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Jet Blue’s Big Deal (and the psychology behind it)

August 13, 2009

What else can Jet Blue do to impress you?

Through Aug. 21, it will cost you $599 for a Jet Blue “All You Can Jet” pass. Pick a city that Jet Blue flies to. Go there. Then another. Then Another. Then another…

Right now, you’re probably thinking of clicking over to Jet Blue’s Website. I know I went. I don’t even travel that much, and I definitely don’t have that much vacation. But I still thought about it. It’s a great deal. On the surface.

However, what Jet Blue is really doing is one of the oldest marketing/sales tricks in the book (and that book is Influence, by Robert Cialdini). Start off with a high price to set your mental computer to accept that that as a “Normal” price. Then, once you’ve gotten used to the idea of $599 flights, you’ll be shocked when you see that you could fly from Florida to California for just 88 dollars (one way.)

It drives traffic to the site (goal No. 1) and then once you realize that they’re offering you an all-you-can travel buffet where your eyes will be larger than your PTO, you start looking at the featured flights. And you find one you like. That has a much lower price-tag. And psychology tells you to BUY NOW, before the deal expires.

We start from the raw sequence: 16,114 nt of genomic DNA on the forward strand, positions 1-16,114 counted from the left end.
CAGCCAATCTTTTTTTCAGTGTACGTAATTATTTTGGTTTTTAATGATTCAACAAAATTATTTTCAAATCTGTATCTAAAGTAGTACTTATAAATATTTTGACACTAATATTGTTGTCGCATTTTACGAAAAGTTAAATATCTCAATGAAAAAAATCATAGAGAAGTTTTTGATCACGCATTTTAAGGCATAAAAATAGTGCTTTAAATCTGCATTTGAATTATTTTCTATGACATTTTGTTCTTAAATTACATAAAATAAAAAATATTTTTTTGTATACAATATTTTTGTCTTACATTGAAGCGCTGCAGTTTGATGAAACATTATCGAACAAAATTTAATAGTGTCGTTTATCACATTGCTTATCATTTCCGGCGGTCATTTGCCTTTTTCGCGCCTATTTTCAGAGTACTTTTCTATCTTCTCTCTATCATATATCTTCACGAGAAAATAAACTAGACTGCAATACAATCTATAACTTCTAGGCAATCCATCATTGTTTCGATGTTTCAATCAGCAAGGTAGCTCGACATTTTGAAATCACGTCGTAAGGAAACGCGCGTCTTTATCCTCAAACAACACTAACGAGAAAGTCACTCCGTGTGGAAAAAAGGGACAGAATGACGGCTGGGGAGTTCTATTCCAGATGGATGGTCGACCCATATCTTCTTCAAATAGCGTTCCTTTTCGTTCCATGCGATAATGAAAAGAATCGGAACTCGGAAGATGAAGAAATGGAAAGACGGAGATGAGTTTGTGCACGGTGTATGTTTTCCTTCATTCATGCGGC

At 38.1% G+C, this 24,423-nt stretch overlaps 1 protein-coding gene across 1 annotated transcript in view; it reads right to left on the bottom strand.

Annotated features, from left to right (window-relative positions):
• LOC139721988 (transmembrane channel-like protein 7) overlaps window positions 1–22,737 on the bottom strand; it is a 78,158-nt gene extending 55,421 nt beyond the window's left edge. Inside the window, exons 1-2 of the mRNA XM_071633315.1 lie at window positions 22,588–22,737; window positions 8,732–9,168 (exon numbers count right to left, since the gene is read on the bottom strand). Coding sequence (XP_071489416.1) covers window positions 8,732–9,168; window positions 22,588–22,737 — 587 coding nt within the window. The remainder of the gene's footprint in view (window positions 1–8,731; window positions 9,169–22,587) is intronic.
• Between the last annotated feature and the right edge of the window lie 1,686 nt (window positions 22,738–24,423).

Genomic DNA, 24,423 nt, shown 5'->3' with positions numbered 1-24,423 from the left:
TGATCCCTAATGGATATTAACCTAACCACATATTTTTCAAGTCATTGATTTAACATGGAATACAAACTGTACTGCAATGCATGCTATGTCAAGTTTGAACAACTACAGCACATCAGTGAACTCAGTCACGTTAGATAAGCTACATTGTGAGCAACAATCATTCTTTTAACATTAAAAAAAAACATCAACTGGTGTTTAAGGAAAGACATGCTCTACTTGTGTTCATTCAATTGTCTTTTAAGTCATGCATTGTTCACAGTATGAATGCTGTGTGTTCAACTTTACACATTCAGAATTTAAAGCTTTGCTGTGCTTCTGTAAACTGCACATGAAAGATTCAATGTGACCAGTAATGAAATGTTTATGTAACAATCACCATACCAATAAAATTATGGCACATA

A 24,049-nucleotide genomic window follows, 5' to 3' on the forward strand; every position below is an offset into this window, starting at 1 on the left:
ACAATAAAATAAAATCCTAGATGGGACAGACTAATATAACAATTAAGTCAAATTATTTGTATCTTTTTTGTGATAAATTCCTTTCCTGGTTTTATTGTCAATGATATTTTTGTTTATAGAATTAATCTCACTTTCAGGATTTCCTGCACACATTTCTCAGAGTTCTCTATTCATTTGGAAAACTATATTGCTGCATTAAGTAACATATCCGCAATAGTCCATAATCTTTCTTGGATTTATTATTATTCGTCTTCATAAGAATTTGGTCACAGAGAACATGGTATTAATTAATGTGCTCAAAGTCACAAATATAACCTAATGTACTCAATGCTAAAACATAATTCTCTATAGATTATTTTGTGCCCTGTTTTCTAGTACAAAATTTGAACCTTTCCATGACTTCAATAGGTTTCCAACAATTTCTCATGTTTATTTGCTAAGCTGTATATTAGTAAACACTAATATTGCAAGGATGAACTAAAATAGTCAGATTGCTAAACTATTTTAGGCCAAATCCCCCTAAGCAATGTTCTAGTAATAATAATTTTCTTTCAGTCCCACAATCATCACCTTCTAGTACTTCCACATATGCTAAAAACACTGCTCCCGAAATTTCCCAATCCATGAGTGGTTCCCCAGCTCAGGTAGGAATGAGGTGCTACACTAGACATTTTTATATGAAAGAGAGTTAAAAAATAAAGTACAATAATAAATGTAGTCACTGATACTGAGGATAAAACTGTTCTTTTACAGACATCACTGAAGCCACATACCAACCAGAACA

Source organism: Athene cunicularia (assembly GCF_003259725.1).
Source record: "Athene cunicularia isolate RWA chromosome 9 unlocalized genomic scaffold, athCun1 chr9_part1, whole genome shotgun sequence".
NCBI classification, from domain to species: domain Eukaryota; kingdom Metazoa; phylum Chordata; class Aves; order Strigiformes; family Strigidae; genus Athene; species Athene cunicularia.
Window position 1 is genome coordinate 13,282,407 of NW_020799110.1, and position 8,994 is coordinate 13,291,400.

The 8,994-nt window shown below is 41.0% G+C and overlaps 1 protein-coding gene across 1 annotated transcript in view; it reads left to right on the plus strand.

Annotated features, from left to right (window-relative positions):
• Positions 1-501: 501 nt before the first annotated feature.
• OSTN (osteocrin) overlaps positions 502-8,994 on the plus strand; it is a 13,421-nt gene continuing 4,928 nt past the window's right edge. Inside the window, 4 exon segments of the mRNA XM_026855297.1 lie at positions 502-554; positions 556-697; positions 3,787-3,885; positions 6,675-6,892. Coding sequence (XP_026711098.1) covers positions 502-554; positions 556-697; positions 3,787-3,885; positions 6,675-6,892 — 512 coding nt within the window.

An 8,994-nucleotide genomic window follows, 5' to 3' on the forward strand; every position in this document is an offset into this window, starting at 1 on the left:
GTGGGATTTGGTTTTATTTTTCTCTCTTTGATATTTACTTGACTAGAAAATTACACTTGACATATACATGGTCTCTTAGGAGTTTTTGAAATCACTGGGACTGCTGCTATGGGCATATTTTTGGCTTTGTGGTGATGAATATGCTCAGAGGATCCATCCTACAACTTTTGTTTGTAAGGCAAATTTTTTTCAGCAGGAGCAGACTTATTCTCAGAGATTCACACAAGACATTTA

It’s a great move on two fronts.

1) It’s an outstanding PR campaign. This will make the news in every major market tonight, and will be featured on hundreds of blogs, newspaper articles, etc.

2) It’s a marketing campaign with a basis in psychology. Whether Jet Blue knows it or not (and I’ll bet money they do), they’re applying one of the finest sales methods out there to their web-site.

Now, if only I was still in college. Ahh college, the only time you’re really able to bust buffets of any type…

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2 Comments leave one →
  1. August 13, 2009 2:33 pm

    Great post, like the overall buildout following your comments last night.

    @jeffespo

  2. September 11, 2009 11:03 pm

    Excellent strategy. As long as you are not cheating by making it virtually impossible for the few people who are really wanting to acvail of the offer, to sign up.

    I have seen one Airline advertising ‘Fly for $2’ and having no mention of this on the landing page, just a flight search form. This type of misleading advertising is definitely to be avoided.

    Nice markerting lesson in that blog post – kudos!

    Arun

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